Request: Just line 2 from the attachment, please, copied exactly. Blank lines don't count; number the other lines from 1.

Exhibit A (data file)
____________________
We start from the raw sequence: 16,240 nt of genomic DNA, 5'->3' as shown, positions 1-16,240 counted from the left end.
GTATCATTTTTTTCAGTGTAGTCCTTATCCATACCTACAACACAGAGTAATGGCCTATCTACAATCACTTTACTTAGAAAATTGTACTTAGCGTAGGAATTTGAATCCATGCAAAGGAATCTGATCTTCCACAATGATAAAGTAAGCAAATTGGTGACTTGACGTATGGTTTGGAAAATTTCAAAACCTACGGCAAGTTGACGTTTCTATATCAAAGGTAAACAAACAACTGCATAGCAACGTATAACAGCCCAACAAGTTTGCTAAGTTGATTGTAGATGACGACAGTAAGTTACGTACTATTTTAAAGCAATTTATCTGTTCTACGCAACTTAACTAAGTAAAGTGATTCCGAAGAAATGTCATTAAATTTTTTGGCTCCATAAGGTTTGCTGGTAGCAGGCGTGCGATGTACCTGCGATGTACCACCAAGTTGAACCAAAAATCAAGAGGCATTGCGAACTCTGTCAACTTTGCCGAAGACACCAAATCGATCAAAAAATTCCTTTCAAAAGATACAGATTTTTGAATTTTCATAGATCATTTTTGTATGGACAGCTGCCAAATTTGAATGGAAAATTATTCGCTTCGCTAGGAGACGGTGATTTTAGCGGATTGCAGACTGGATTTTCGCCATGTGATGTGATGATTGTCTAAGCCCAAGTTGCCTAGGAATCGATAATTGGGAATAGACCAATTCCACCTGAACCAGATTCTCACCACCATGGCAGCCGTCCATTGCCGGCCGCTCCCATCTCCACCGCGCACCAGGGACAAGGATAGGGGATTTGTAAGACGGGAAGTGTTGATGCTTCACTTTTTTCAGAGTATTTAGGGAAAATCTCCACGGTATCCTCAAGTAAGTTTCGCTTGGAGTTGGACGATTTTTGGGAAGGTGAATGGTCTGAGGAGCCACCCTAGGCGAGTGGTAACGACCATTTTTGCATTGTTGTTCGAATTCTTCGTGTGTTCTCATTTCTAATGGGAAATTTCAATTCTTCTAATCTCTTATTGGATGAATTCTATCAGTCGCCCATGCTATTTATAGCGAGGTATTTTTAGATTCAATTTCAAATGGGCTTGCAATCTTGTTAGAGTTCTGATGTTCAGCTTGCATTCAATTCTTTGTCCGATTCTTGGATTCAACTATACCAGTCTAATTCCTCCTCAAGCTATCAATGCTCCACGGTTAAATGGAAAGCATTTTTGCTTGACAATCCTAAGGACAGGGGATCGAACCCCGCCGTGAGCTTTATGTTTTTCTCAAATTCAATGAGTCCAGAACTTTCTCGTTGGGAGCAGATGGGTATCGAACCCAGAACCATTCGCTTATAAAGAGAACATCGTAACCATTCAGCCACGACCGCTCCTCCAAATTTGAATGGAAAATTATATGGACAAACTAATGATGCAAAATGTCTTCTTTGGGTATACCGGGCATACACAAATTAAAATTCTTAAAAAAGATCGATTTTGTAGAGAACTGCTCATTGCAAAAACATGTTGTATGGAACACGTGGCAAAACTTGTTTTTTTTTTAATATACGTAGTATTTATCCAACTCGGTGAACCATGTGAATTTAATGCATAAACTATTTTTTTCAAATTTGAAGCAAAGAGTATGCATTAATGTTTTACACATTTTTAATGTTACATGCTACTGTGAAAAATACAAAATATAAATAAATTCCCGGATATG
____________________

GTATCATTTTTTTCAGTGTAGTCCTTATCCATACCTACAACACAGAGTAATGGCCTATCTACAATCACTTTACTTAGAAAATTGTACTTAGCGTAGGAATTTGAATCCATGCAAAGGAATCTGATCTTCCACAATGATAAAGTAAGCAAATTGGTGACTTGACGTATGGTTTGGAAAATTTCAAAACCTACGGCAAGTTGACGTTTCTATATCAAAGGTAAACAAACAACTGCATAGCAACGTATAACAGCCCAACAAGTTTGCTAAGTTGATTGTAGATGACGACAGTAAGTTACGTACTATTTTAAAGCAATTTATCTGTTCTACGCAACTTAACTAAGTAAAGTGATTCCGAAGAAATGTCATTAAATTTTTTGGCTCCATAAGGTTTGCTGGTAGCAGGCGTGCGATGTACCTGCGATGTACCACCAAGTTGAACCAAAAATCAAGAGGCATTGCGAACTCTGTCAACTTTGCCGAAGACACCAAATCGATCAAAAAATTCCTTTCAAAAGATACAGATTTTTGAATTTTCATAGATCATTTTTGTATGGACAGCTGCCAAATTTGAATGGAAAATTATTCGCTTCGCTAGGAGACGGTGATTTTAGCGGATTGCAGACTGGATTTTCGCCATGTGATGTGATGATTGTCTAAGCCCAAGTTGCCTAGGAATCGATAATTGGGAATAGACCAATTCCACCTGAACCAGATTCTCACCACCATGGCAGCCGTCCATTGCCGGCCGCTCCCATCTCCACCGCGCACCAGGGACAAGGATAGGGGATTTGTAAGACGGGAAGTGTTGATGCTTCACTTTTTTCAGAGTATTTAGGGAAAATCTCCACGGTATCCTCAAGTAAGTTTCGCTTGGAGTTGGACGATTTTTGGGAAGGTGAATGGTCTGAGGAGCCACCCTAGGCGAGTGGTAACGACCATTTTTGCATTGTTGTTCGAATTCTTCGTGTGTTCTCATTTCTAATGGGAAATTTCAATTCTTCTAATCTCTTATTGGATGAATTCTATCAGTCGCCCATGCTATTTATAGCGAGGTATTTTTAGATTCAATTTCAAATGGGCTTGCAATCTTGTTAGAGTTCTGATGTTCAGCTTGCATTCAATTCTTTGTCCGATTCTTGGATTCAACTATACCAGTCTAATTCCTCCTCAAGCTATCAATGCTCCACGGTTAAATGGAAAGCATTTTTGCTTGACAATCCTAAGGACAGGGGATCGAACCCCGCCGTGAGCTTTATGTTTTTCTCAAATTCAATGAGTCCAGAACTTTCTCGTTGGGAGCAGATGGGTATCGAACCCAGAACCATTCGCTTATAAAGAGAACATCGTAACCATTCAGCCACGACCGCTCCTCCAAATTTGAATGGAAAATTATATGGACAAACTAATGATGCAAAATGTCTTCTTTGGGTATACCGGGCATACACAAATTAAAATTCTTAAAAAAGATCGATTTTGTAGAGAACTGCTCATTGCAAAAACATGTTGTATGGAACACGTGGCAAAACTTGTTTTTTTTTTAATATACGTAGTATTTATCCAACTCGGTGAACCATGTGAATTTAATGCATAAACTATTTTTTTCAAATTTGAAGCAAAGAGTATGCATTAATGTTTTACACATTTTTAATGTTACATGCTACTGTGAAAAATACAAAATATAAATAAATTCCCGGATATG